France's Macron vows to rebuild Notre Dame Cathedral within 5 years

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Notre Dame – investigations begin

The French president has announced a funding campaign to rebuild Notre Dame after it was partially gutted in a fire. A crane and a delivery of timber have already arrived, with a view to starting the restoration quickly.

French President Emmanuel Macron committed on Tuesday to rebuilding Notre Dame Cathedral within five years after the Paris landmark was partially gutted in a devastating fire.

Architecture | 18.04.2019

"We will rebuild Notre Dame even more beautifully and I want it to be completed in five years, we can do it," Macron said in a television address to the nation.

Read more: Paris' Notre Dame Cathedral devastated by massive fire

Describing Notre Dame as "the epicenter of our life," Macron had earlier announced that a fundraising campaign would begin Tuesday and called on the world's "greatest talents" to help rebuild the cathedral.

Building teams brought a large crane and planks of wood onto the site on Wednesday morning, with plans already in place to begin the reconstruction effort.

A section of the vault collapsed into the interior after the roof and spire were completely destroyed in the fire

French billionaire Francois-Henri Pinault, who is married to actress Salma Hayek, immediately pledged €100 million ($113 million) towards "the effort necessary to completely rebuild Notre Dame."

The CEO of the Kering group, which owns the Gucci and Yves Saint Laurent fashion houses, said the money would be paid by the Pinault family's investment firm, Artemis.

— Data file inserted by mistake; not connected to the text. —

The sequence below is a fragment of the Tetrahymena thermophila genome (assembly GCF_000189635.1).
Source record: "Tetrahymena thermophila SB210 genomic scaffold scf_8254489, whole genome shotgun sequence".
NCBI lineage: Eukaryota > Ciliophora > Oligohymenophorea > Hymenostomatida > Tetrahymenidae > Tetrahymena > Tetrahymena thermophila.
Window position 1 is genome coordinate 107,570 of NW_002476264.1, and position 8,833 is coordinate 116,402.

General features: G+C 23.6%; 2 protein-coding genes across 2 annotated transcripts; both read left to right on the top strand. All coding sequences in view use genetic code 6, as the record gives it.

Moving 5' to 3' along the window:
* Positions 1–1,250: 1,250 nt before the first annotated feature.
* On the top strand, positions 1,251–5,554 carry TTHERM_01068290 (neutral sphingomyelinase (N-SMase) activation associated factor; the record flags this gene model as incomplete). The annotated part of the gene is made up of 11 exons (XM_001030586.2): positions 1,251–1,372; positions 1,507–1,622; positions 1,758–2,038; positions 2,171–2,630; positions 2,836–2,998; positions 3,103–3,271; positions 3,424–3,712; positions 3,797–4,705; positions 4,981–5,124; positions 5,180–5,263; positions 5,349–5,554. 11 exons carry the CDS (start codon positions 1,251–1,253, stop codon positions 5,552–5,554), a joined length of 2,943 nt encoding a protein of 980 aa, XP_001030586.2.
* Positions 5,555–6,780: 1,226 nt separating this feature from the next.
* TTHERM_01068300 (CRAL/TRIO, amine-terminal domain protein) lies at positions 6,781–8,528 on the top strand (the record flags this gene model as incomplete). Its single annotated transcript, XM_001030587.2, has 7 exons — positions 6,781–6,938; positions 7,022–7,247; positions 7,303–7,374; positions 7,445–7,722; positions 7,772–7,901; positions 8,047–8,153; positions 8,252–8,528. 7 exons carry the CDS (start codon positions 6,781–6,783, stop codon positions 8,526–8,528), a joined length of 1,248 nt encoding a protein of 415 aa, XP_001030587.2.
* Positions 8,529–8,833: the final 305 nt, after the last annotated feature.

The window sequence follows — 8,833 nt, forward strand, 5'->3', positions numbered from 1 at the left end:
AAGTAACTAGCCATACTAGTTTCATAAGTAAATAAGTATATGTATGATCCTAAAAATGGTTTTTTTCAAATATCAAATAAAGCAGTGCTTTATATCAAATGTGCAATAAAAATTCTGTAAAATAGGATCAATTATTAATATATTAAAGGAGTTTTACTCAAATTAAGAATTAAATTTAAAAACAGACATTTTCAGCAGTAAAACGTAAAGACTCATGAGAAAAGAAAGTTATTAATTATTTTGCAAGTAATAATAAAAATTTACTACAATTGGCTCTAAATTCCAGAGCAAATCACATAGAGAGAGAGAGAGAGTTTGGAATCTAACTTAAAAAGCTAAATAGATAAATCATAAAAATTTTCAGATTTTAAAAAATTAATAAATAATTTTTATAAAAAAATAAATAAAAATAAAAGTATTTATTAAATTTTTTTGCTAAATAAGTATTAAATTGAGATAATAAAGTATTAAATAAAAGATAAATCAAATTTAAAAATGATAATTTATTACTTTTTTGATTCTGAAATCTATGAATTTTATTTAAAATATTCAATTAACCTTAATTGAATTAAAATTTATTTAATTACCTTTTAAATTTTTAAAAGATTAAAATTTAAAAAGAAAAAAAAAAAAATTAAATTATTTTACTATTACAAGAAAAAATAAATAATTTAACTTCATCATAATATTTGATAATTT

Later on Tuesday, a second French billionaire, Bernard Arnault of Christian Dior SE and the sprawling luxury goods empire LVMH, promised €200 million ($226 million) to the reconstruction efforts. That was followed by a €100-million pledge from French oil company Total.

Read moreNotre Dame Cathedral: A symbol of France

Germany offers help

German Foreign Minister Heiko Maas offered Berlin's support, saying the fire "struck at the heart of all of Europe."

"We offer France the assistance it desires," said Maas. "Specialists in Germany and France are already working together. All of Europe is with France today."

Peter Füssenich, the architect who led restoration work at Cologne's Dom Cathedral, said that "just by seeing the images on TV, you know that it will not just take years to deal with the damage, but that it's going to take decades."

Paris' Notre Dame Cathedral up in flames

Landmark throughout the ages

A photo from 1880 shows Notre Dame towering over central Paris. Until the Eiffel Tower was unveiled for the 1889 World's Fair, Notre Dame was the tallest structure in the French capital.

Paris' Notre Dame Cathedral up in flames

From on high

Statues overlooking the cathedral's roof, which was almost entirely destroyed in the blaze.

Paris' Notre Dame Cathedral up in flames

Quasimodo, the Hunchback of Notre Dame

Quasimodo, the fictional character and main protagonist in Victor Hugo's 1831 novel "The Hunchback of Notre Dame," made the world-renowned cathedral even more famous. The book was made into numerous films. Here, Quasimodo is seen ringing the church bells in the 1956 French-Italian version directed by Jean Delannoy.

Paris' Notre Dame Cathedral up in flames

Fire services rush to scene